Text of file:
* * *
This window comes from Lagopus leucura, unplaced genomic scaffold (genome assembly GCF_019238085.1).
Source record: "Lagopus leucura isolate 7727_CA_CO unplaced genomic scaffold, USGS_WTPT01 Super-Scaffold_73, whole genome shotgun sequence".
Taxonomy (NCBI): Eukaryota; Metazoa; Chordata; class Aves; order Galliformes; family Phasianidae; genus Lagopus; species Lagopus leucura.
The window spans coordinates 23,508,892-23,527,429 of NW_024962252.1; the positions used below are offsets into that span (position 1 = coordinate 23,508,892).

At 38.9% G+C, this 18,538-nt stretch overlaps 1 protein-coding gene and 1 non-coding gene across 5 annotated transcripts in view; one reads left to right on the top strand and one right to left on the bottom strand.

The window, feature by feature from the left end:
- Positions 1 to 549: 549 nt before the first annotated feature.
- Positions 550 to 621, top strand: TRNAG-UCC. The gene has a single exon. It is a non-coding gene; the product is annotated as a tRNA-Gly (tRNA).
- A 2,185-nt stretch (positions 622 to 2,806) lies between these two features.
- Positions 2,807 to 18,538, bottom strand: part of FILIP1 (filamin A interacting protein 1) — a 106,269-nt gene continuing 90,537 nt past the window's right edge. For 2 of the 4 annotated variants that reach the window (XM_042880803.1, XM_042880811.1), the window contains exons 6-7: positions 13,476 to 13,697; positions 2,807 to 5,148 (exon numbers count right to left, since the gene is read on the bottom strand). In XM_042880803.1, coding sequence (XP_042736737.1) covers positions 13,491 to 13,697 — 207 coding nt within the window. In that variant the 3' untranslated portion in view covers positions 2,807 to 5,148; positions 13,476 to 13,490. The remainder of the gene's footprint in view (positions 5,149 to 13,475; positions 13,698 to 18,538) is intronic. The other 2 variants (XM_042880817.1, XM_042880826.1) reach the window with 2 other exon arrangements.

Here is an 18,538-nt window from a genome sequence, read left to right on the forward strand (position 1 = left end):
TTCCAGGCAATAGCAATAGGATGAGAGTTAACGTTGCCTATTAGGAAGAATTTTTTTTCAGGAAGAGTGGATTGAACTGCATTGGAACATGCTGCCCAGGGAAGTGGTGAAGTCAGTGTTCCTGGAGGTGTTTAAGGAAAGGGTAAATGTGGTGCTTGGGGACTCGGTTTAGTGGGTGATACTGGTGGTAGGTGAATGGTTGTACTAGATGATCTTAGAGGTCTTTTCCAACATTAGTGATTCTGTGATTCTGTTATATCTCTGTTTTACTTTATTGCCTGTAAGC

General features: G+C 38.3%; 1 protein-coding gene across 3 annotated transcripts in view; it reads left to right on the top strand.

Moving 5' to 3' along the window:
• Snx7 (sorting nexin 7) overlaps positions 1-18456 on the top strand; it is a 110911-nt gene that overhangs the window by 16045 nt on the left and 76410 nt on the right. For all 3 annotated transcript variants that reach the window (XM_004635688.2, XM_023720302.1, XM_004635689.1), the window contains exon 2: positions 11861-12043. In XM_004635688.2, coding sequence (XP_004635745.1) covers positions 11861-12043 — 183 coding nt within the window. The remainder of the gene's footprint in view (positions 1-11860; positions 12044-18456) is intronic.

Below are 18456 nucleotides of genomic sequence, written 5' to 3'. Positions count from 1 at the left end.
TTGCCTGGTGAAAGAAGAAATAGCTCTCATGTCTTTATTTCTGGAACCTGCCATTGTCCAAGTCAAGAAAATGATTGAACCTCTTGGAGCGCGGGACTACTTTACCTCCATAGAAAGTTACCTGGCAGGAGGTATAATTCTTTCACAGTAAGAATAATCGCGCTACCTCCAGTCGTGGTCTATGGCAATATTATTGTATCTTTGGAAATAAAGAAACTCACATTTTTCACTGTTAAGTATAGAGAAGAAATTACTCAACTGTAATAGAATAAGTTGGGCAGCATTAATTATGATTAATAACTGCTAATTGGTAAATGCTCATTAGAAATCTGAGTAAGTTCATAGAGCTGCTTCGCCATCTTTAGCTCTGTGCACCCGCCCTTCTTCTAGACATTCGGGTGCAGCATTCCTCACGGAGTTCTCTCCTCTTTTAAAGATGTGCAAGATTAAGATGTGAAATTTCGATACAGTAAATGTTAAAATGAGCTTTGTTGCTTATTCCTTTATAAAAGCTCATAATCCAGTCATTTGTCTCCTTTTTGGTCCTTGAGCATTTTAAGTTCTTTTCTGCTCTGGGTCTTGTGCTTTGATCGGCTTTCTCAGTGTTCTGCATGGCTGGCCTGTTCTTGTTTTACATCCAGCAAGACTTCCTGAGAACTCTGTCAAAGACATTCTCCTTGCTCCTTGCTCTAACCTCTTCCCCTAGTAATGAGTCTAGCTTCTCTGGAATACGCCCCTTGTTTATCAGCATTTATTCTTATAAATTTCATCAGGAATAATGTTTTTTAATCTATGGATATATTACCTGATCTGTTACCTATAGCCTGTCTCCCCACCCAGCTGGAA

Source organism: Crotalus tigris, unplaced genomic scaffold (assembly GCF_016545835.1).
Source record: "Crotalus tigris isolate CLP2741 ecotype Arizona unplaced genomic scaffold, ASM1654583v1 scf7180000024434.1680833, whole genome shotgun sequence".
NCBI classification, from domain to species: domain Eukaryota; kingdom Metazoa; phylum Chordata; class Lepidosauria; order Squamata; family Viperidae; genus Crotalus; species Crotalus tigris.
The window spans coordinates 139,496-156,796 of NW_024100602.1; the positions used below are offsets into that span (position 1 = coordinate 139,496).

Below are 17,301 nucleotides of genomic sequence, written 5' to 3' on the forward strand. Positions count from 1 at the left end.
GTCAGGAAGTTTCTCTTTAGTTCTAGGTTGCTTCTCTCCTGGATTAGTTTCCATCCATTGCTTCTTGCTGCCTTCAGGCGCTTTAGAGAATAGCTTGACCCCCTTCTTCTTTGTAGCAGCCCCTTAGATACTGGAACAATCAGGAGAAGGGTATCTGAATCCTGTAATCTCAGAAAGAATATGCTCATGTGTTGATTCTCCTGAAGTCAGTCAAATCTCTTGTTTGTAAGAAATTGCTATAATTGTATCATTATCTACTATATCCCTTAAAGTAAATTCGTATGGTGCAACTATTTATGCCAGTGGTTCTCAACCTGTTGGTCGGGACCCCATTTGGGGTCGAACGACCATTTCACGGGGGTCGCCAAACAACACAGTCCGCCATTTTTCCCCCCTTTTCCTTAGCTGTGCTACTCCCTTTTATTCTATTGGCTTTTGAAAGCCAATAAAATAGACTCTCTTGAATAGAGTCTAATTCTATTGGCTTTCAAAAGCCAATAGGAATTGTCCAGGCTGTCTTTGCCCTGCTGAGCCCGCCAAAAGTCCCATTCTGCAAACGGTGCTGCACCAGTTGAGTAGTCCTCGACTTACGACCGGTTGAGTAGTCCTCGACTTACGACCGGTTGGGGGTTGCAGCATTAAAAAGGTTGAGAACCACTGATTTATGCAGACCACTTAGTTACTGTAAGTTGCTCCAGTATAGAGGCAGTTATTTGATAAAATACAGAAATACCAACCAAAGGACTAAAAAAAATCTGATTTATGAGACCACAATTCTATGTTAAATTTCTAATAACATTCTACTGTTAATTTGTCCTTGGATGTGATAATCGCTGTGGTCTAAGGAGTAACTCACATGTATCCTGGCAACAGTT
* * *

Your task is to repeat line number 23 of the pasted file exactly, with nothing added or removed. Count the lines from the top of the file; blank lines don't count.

GTCAGGAAGTTTCTCTTTAGTTCTAGGTTGCTTCTCTCCTGGATTAGTTTCCATCCATTGCTTCTTGCTGCCTTCAGGCGCTTTAGAGAATAGCTTGACCCCCTTCTTCTTTGTAGCAGCCCCTTAGATACTGGAACAATCAGGAGAAGGGTATCTGAATCCTGTAATCTCAGAAAGAATATGCTCATGTGTTGATTCTCCTGAAGTCAGTCAAATCTCTTGTTTGTAAGAAATTGCTATAATTGTATCATTATCTACTATATCCCTTAAAGTAAATTCGTATGGTGCAACTATTTATGCCAGTGGTTCTCAACCTGTTGGTCGGGACCCCATTTGGGGTCGAACGACCATTTCACGGGGGTCGCCAAACAACACAGTCCGCCATTTTTCCCCCCTTTTCCTTAGCTGTGCTACTCCCTTTTATTCTATTGGCTTTTGAAAGCCAATAAAATAGACTCTCTTGAATAGAGTCTAATTCTATTGGCTTTCAAAAGCCAATAGGAATTGTCCAGGCTGTCTTTGCCCTGCTGAGCCCGCCAAAAGTCCCATTCTGCAAACGGTGCTGCACCAGTTGAGTAGTCCTCGACTTACGACCGGTTGAGTAGTCCTCGACTTACGACCGGTTGGGGGTTGCAGCATTAAAAAGGTTGAGAACCACTGATTTATGCAGACCACTTAGTTACTGTAAGTTGCTCCAGTATAGAGGCAGTTATTTGATAAAATACAGAAATACCAACCAAAGGACTAAAAAAAATCTGATTTATGAGACCACAATTCTATGTTAAATTTCTAATAACATTCTACTGTTAATTTGTCCTTGGATGTGATAATCGCTGTGGTCTAAGGAGTAACTCACATGTATCCTGGCAACAGTT